• Murakami, T., Wada, H., Tanaka, N., Kuraishi, T., Saiki, Y. & Chen, C.M., 1985. Chemical and chemotaxonomical studies on filices 56. Studies on the constituents of the davalliaceous ferns 1. Yakugaku Zasshi 105: 649-654 (in Japanese).
  • Ochse, J.J. & Bakhuizen van den Brink, R.C., 1980. Vegetables of the Dutch East Indies. 3rd English edition (translation of "Indische groenten", 1931). Asher & Co., Amsterdam, The Netherlands. pp. 603-606.
  • Siems, K., Weigt, F. & Wollenweber, E., 1996. Drimanes from the epicuticular wax of the fern Nephrolepis biserrata. Phytochemistry (Oxford) 41: 1119-1121.
  • Smith, C.W & Yee, R.N.S., 1975. The effect of coconut milk on the germination and growth of spores of Nephrolepis hirsutula (Pteridophyta). American Fern Journal 65(1): 13-18.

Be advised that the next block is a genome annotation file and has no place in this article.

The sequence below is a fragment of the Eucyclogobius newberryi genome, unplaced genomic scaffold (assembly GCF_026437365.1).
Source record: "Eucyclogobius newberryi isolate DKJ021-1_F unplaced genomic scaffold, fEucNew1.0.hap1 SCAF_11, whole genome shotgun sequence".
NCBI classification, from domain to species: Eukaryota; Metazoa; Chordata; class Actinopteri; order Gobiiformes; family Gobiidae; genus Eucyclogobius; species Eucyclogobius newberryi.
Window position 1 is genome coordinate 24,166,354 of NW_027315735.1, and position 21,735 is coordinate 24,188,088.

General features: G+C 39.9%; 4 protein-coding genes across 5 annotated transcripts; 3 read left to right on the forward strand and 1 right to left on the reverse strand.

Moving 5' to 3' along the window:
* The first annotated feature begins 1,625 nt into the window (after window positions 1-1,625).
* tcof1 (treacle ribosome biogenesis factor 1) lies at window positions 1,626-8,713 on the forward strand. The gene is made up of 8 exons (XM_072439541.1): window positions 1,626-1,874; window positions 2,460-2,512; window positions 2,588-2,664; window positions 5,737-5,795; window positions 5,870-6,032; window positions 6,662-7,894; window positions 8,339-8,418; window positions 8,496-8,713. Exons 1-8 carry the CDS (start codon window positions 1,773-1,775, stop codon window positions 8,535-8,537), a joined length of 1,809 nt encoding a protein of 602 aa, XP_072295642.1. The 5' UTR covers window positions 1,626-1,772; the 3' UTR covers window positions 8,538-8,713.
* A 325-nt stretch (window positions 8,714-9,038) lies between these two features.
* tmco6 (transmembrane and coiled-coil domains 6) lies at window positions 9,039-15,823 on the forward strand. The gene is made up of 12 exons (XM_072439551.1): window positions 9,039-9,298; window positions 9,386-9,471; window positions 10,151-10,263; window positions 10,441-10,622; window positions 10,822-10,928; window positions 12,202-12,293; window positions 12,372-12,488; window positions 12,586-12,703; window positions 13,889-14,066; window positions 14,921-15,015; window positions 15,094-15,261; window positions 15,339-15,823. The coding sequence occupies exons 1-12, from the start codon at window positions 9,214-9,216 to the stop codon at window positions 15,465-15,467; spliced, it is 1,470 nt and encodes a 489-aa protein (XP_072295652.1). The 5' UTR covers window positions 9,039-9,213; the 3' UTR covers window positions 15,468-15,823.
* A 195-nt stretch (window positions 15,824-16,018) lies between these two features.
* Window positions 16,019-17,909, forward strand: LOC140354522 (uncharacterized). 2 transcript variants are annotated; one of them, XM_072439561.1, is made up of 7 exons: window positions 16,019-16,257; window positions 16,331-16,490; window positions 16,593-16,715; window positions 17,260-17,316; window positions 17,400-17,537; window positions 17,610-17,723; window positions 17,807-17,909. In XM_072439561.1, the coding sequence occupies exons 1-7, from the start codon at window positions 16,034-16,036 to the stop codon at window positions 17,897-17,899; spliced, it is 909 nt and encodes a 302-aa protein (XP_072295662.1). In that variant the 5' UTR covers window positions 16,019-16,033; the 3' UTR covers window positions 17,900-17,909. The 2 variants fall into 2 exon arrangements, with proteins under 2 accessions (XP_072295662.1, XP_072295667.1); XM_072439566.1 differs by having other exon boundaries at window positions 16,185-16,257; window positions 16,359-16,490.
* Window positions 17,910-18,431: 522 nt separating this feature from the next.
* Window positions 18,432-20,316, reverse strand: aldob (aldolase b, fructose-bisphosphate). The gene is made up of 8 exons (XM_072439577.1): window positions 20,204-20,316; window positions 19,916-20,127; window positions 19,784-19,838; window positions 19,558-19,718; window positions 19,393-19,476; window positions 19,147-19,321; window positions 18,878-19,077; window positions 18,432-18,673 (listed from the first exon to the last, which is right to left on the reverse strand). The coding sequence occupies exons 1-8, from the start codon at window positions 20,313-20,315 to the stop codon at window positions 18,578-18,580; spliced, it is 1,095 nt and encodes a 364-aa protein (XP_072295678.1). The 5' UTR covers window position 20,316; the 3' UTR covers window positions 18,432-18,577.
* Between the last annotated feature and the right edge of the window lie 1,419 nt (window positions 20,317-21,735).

• Zamora, P.M. & Co, L., 1986. Guide to Philippine flora and fauna. Vol. 2. Economic ferns, endemic ferns, gymnosperms. Natural Resources Management Center, Ministry of Natural Resources and University of the Philippines. Goodwill Bookstore, Manila, The Philippines. pp. 40-41.


Dedy Darnaedi & Titien Ngatinem Praptosuwiryo